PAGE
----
Fintech Lithuania Market Insights: Fewer Investments, but We Will Strengthen Competitivenessby Fintechnews Baltic February 7, 2023
The financial technology sector in Lithuania continues to develop. There is a steady increase in the number of people employed, the turnover of companies, and more taxes are being paid. However, it is predicted that in the background of global stagnation, fintech companies will show such a rapid growth, and development resources will have to be sought by optimising operations.
How to overcome perhaps the toughest challenges of the past decade will be discussed in Vilnius, at the international conference Fintech Day, organised by Rockit and the association Fintech Hub LT. One of its organisers, Liudas Kanapienis, the head of the know-your-customer (KYC) and anti-money laundering (AML) solutions company Ondato, shares his thoughts on the most important issues faced by the fintech sector.
Around the world and in Lithuania, there is a growing opinion that the financial technology sector needs optimisation. Why?
International conflicts and the tightening of monetary policy are undoubtedly affecting both the EU and the rest of the world. There is growing talk about signs of a recession in 2023. For example, a survey of economists, conducted by the Davos World Economic Forum, shows that two-thirds of authoritative public and private sector economists believe a global recession is to be expected this year.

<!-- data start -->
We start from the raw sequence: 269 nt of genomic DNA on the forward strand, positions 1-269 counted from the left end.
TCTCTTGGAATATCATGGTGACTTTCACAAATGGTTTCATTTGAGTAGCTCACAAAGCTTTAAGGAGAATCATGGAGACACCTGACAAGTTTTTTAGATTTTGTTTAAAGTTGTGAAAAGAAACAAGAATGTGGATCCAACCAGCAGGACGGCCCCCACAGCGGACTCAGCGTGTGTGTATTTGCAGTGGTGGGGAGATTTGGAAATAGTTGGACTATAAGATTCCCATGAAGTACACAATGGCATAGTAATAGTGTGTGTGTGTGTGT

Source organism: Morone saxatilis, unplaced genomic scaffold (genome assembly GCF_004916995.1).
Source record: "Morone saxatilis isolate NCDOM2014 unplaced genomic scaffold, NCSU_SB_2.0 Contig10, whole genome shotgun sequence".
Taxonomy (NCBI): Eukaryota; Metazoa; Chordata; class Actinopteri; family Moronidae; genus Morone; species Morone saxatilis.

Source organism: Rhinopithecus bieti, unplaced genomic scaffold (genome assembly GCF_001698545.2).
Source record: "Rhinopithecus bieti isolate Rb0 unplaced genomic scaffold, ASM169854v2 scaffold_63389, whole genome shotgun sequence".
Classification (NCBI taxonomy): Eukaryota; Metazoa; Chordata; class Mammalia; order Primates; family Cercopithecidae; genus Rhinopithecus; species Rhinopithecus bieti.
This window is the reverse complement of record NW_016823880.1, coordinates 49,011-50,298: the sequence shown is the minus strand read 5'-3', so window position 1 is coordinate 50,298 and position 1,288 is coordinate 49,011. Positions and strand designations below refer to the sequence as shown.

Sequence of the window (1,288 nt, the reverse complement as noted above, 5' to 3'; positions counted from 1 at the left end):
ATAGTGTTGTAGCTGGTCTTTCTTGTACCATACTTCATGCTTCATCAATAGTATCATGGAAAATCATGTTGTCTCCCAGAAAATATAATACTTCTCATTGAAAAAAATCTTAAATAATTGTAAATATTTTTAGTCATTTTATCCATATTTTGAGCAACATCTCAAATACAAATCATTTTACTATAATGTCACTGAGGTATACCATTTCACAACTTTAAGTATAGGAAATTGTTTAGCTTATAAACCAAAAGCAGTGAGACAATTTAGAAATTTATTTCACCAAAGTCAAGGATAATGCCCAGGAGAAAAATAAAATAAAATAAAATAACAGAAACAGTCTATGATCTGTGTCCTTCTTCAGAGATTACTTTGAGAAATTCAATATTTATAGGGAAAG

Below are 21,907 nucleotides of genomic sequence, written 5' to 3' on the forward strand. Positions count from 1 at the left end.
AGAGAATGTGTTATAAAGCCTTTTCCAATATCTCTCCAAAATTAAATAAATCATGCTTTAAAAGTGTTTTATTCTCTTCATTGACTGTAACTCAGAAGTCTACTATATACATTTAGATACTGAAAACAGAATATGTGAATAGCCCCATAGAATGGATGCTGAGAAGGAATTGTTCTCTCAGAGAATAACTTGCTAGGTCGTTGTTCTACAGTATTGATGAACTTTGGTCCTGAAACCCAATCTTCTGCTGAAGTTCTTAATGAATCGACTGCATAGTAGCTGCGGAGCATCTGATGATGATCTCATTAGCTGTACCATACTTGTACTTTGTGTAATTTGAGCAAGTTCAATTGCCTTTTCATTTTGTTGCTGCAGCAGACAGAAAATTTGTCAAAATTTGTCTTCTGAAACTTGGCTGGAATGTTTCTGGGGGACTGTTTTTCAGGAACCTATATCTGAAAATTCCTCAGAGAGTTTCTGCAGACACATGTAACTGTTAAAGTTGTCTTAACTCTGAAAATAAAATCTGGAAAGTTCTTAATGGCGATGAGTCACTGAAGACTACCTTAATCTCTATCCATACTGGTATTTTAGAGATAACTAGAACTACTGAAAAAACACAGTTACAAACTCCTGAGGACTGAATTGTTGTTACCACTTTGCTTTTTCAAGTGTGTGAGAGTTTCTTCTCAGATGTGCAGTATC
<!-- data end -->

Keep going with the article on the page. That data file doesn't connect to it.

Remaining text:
Business activity is also expected to be dampened by a few negative factors in 2023. 9 out of 10 respondents expect companies to face both low demand and high borrowing costs, while more than 60% said that production costs will increase. These challenges are expected to encourage international companies to reduce costs. For example, businesses will reduce operating costs, lay off employees, and optimise supply chains.
Naturally, the fintech sector also needs to prepare for a possible recession, review and optimise processes. We already see how big tech companies are laying off employees, while others are just on the way to optimising processes.
We can recall the wave of layoffs that started last year when Klarna, Meta, Snapchat, Salesforce, and other tech giants reported on their layoffs. A recent announcement that Microsoft plans to lay off about 5% of its employees proves that large tech businesses are not only slowing but also optimising human resources.
Is it just about employee optimisation? What exactly should companies in the fintech sector do?
In terms of optimisation, businesses often resort to layoffs, since in the field of technology human resources account for a large part of the costs. However, from my point of view, we need to look at it a little differently. Historical data teaches us that during a crisis companies that optimised but did not cut off advertising budgets, lay off employees, or otherwise slow down, gained the most and continued to grow.